Design Society Biomimetics Special Interest Group (SIG)

Julian Vincent's proposal to form a Biomimetics Special Interest Group (SIG) within the Design Society ( is gaining momentum (see Update on Design Society Biomimetics SIG and Design Society Biomimetics SIG Progress) and deserves a forum of its own.  As mentioned in the August 8/2019 update, Julian Vincent used some of the material from Saskia's BiomimicryNL workshop to prepare for the first Design Society Biomimetics SIG workshop at ICED19 on August 5th.  He led with a chart on Planetary Boundaries and the implications for responsible design, suggesting that just as design practice has incorporated human-centred design, it was time to incorporate environmental benefits.  He used his Royal Society charts on how technology and biology solve problems as both a challenge and an opportunity for the design community.  The resident DS cartoonist captured the the key elements of the workshop.  About 30 people attended the workshop and 18 agreed to join the SIG.  

We still have a lot of work ahead of us before the final decision on whether the Design Society will approve the Biomimetics SIG.  A Steering Committee has been formed and is exploring how the Biomimetics SIG relates to the 14 existing Design Society SIGs (  The Design Society has already published 83 papers that are related to biom* - Julian Vincent and Ken Perry are analysing them to get a sense of how the Design Society views biom*.  Rather than promoting biom* within the Design Society, we want to identify areas of synergy and explore the value biom* can contribute to the Design Society.  

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nhoeller's picture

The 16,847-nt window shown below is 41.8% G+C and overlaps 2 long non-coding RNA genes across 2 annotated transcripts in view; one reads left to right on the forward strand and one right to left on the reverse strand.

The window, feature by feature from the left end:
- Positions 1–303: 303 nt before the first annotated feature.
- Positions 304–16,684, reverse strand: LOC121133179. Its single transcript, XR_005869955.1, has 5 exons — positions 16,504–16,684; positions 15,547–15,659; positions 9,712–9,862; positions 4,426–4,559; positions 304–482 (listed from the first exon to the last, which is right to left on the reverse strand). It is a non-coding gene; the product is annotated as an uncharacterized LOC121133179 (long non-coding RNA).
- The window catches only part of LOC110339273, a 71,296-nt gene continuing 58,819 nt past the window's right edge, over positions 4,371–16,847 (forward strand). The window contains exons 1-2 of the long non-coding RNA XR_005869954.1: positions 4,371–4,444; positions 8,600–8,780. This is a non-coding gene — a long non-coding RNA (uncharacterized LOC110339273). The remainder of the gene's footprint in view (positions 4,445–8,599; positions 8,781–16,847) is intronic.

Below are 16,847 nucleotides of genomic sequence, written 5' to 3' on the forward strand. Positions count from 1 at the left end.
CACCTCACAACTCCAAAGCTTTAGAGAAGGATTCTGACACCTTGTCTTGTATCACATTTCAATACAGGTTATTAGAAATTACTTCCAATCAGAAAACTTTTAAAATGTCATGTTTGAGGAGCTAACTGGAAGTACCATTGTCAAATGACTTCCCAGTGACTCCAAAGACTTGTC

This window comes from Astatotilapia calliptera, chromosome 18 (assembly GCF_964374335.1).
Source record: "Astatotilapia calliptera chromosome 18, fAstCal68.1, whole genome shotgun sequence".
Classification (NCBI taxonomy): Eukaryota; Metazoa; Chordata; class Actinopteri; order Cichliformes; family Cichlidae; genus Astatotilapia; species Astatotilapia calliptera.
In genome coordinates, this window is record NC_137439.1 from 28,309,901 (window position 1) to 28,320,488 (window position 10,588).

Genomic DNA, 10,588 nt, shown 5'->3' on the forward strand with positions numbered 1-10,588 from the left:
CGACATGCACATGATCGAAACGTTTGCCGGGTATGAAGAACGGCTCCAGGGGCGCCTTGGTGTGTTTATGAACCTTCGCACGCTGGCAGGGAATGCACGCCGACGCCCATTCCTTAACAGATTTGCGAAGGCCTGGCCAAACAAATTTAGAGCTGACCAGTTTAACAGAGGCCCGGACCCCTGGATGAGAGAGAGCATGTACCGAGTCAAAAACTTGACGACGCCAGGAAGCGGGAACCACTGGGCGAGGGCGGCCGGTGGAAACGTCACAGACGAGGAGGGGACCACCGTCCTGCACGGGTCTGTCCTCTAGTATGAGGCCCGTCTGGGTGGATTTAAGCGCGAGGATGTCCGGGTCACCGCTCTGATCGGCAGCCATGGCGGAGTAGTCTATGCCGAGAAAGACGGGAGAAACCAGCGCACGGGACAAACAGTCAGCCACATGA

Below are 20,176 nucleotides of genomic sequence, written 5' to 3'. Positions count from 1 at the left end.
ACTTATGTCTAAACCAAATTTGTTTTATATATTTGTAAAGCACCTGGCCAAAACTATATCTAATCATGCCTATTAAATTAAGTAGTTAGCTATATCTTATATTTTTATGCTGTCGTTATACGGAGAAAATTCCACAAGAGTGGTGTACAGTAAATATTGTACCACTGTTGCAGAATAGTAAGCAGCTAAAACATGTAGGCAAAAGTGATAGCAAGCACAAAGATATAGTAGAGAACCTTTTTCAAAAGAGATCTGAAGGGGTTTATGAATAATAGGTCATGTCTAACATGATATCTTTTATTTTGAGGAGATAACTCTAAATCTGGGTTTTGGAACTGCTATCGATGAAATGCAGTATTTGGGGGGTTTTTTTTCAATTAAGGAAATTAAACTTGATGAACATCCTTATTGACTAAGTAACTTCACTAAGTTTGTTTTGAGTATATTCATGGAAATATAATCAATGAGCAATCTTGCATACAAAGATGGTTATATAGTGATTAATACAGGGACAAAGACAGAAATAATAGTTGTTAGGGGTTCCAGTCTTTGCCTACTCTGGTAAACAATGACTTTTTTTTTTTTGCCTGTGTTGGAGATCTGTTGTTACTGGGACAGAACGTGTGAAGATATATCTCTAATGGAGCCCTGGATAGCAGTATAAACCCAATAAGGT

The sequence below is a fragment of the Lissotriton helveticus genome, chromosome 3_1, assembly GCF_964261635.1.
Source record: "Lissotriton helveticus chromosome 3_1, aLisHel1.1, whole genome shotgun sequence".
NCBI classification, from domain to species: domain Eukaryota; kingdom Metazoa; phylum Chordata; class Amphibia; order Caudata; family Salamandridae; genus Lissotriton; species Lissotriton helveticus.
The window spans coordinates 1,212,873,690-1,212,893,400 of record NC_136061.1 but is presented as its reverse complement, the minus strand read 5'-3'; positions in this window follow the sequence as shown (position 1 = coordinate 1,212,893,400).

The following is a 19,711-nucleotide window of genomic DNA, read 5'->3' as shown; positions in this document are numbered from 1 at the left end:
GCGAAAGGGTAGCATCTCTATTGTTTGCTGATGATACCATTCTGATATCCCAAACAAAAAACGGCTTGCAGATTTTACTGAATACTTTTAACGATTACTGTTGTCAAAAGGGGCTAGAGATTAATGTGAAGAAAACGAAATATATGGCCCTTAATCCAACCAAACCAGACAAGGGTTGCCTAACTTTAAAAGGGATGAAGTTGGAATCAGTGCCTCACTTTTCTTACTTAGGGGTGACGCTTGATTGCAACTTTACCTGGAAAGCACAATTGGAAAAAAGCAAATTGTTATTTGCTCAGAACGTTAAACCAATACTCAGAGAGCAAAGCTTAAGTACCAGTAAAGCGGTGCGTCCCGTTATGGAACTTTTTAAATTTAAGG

DS Biomimetics SIG Update

We have a SIG Steering Committee with good representation of Design Society members who are encouraging us to re-think the goals of the SIG.  Jorge Rodriguez contributed an article to ZQ26 ( that explores the challenges of executing biom* innovation, albeit in a pressure cooker environment.   "The Delft Project" in ZQ27 ( provides an overview of the SIG project - page 77 describes some of ways the new SIG could 'fit' within the Design Society while providing unique value.  

"Developing a partnership with the DS will help us define a credible and compelling rationale for biom* relevant to the broader design community. To be successful, we need to:

  • Be inclusive of the diversity of DS perspectives.
  • Promote open discussion and debate.
  • Act as a focal point encouraging interdisciplinary exploration of the relationships among design, natural systems, and technological systems.
  • Create opportunities for purposeful and mutually beneficial engagement among designers, biologists, and other experts.

The DS Biomimetics SIG will help us understand the relationship of biom* within the evolving practice of design by providing a focal point for related DS initiatives such as design for the environment, multi-species design, and ecological design.  In addition to facilitating the transfer of knowledge from nature to technology, the SIG can explore an engagement model such as “place-specific design" that incorporates understanding the environmental implications and designing for environmental contexts. The SIG can help identify and guide initiatives that show promise in enabling meaningful and evidence-based innovation.  By exploring the relationship of biom* within the evolving practice of design, the SIG will strengthen trans-disciplinary collaboration required to deal with complex situations spanning the domains of design and nature."